In response to the sanctions it will be important that banks ensure their business compliance programme is appropriately updated and that they are screening parties they are engaging in business with against relevant sanctions lists, on an ongoing basis. One potential way for banks to reduce the likelihood of any undesired connections is through the improvement of their pre-transaction monitoring where they could consider additional factors which may suggest a ‘red flag’ and a resultant Iran nexus. One such factor to consider is that general traders in the United Arab Emirates are often serving as fronts or middlemen for Iranian-related activity . This could be incorporated into the bank’s screening systems in the form an additional filter which would allow the systems flag the transaction for further review before being approved. However, the addition of such ad-hoc requirements can be costly to implement and may result in delays for important transactions depending on the availability of personnel to review and approve the transaction, and on the resources of the bank’s compliance function.
In order to avoid the secondary sanctions, European financial institutions with no direct US parents or affiliates wising to continue their operations in Iran could potentially re-structure itself in such a way that it would be effectively ‘ring fencing’ their business and banking arrangements into two separate corporate entities, with one engaging exclusively in Iranian business and the other operating in all other matters. Again, this would not only be considered costly, but it would also require careful consideration around the structure and management of such Iranian operations and transactions to also allow them to retain their engagement with US related customers and ventures. As such, the efforts required for restructuring may be too significant when weighted against the potential benefits of engaging in Iranian trade.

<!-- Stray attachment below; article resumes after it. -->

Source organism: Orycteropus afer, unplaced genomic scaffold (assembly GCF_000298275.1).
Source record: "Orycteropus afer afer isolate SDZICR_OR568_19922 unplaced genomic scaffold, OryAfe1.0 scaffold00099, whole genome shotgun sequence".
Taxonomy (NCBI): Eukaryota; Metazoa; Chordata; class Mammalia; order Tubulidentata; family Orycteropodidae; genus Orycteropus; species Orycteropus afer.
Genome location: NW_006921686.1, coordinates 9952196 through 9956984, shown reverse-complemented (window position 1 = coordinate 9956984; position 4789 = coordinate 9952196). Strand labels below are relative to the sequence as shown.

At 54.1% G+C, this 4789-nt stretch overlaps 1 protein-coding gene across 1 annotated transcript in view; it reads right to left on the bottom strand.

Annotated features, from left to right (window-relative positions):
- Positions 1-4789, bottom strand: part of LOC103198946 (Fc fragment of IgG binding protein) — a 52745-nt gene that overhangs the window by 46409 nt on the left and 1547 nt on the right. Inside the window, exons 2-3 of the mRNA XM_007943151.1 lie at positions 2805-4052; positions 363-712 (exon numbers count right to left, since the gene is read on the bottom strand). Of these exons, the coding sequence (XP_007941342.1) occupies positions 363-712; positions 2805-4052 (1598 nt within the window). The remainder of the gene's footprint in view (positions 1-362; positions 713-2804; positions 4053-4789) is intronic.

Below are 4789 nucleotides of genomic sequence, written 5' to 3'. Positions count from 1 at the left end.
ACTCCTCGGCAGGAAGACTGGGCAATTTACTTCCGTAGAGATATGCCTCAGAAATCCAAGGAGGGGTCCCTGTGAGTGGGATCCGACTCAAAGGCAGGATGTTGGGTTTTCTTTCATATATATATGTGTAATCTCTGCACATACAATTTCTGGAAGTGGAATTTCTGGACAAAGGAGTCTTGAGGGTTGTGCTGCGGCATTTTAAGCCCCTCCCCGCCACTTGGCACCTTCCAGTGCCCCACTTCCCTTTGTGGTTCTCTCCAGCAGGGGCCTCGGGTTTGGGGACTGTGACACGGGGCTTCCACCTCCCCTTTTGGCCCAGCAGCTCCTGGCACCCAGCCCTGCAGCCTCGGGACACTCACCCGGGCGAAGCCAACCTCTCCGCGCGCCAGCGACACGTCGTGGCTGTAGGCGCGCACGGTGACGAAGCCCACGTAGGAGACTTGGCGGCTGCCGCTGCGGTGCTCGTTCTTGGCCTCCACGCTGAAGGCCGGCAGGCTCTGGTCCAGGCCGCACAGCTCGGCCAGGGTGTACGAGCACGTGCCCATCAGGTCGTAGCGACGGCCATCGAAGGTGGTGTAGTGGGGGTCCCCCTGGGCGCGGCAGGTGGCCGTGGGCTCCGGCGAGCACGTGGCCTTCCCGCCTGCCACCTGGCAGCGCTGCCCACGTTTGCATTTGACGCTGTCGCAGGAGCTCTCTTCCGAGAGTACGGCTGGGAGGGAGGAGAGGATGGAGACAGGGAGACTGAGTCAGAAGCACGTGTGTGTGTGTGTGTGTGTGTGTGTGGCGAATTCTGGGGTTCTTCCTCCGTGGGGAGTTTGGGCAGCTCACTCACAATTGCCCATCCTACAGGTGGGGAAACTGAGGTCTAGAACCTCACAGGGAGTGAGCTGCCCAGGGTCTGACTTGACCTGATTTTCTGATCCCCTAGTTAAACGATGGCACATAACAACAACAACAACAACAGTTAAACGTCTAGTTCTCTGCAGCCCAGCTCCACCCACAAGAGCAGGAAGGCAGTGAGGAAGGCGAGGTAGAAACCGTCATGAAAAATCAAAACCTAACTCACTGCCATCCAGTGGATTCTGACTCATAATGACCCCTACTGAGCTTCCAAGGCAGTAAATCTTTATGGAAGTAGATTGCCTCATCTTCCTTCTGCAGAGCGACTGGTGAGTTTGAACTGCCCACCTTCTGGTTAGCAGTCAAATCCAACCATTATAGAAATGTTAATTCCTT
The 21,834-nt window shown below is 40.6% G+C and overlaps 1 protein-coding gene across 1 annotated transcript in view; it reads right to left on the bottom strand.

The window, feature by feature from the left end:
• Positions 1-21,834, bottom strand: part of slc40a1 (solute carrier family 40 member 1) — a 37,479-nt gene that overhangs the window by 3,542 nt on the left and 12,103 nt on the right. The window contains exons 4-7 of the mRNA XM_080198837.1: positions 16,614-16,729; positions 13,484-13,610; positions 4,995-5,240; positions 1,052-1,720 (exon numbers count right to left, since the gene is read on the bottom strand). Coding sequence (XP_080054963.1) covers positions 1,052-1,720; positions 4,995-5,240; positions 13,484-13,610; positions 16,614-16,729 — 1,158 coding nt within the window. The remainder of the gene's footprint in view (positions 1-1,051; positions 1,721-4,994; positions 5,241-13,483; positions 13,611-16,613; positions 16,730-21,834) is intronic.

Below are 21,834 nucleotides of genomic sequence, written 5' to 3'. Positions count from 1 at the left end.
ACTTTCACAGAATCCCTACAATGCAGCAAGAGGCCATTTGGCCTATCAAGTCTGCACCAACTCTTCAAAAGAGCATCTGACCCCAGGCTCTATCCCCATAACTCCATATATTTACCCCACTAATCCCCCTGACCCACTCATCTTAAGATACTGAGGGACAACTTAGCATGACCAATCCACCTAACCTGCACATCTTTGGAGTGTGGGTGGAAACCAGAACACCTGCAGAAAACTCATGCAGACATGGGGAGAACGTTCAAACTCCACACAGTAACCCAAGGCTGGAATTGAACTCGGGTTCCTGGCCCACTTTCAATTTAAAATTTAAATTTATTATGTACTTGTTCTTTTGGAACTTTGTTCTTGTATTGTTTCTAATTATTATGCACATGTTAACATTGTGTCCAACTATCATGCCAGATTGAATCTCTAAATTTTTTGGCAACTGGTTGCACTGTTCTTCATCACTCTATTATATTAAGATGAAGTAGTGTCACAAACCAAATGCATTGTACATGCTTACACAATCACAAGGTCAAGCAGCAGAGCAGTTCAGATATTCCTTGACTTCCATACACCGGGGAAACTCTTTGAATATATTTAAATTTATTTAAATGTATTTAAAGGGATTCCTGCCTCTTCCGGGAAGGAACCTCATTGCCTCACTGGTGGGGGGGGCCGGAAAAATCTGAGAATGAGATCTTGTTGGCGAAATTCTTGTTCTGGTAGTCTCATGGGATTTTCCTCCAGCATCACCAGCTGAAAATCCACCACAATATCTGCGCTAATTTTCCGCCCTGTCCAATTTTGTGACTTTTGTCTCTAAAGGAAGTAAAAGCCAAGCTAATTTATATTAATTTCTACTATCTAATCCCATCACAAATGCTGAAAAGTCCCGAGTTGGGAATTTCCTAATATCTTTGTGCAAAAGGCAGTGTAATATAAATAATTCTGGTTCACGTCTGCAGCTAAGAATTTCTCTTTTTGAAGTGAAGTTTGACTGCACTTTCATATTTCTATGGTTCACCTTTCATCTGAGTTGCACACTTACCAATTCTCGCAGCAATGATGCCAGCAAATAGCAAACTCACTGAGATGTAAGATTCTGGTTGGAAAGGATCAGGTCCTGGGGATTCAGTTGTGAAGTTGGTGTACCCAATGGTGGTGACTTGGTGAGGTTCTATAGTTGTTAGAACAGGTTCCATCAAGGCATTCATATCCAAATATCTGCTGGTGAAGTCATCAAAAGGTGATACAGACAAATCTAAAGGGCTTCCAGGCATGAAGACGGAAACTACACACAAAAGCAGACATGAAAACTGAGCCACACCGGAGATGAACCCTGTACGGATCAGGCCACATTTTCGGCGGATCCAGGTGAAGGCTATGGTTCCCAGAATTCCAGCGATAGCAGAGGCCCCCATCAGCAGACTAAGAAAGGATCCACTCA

After reviewing the underlying issues, it is evident that the reintroduction of the comprehensive sanctions by the Trump Administration is going to result in a dilemma for European companies as they will have to effectively choose whether it is feasible to continue to operate in Iran or whether it would be best to sever ties all together. Iran will be depending heavily on the European signatories of the JCPOA to continue as trade partners to help avoid the collapse of its economy but the legal uncertainty and risk of running afoul of the US will compel many European entities to fall in line with the sanctions, despite the counter acting efforts of the EU.
Over the coming months, compliance concerns will continue to be a growing challenge for banks and financial institutions as they will have to adjust their risk assessment and monitoring in relation to the operations of their client’s, and also increase the efforts in areas such as sanctions screening and Enhanced Due Diligence to avoid their business and any related transactions having a potential Iranian nexus. Whilst some European financial institutions may consider options such as ringfencing to avoid sanctions exposure, the willingness of these institutions to continue to facilitate Iran transactions will be determined on their ability to manage increased regulatory scrutiny and rising compliance costs.
The wider political impact of the sanctions, in full effect come November, are still unfolding but the United States will be judging their effectiveness on the impact they have on Iran's oil exports and through doing so will be hoping they can force the Iranian government into an entirely new deal that will deter their nuclear ambitions indefinitely. Until then, it is clear that the complexity of the prohibitions being reintroduced will cause a significant hindrance for countries and entities alike.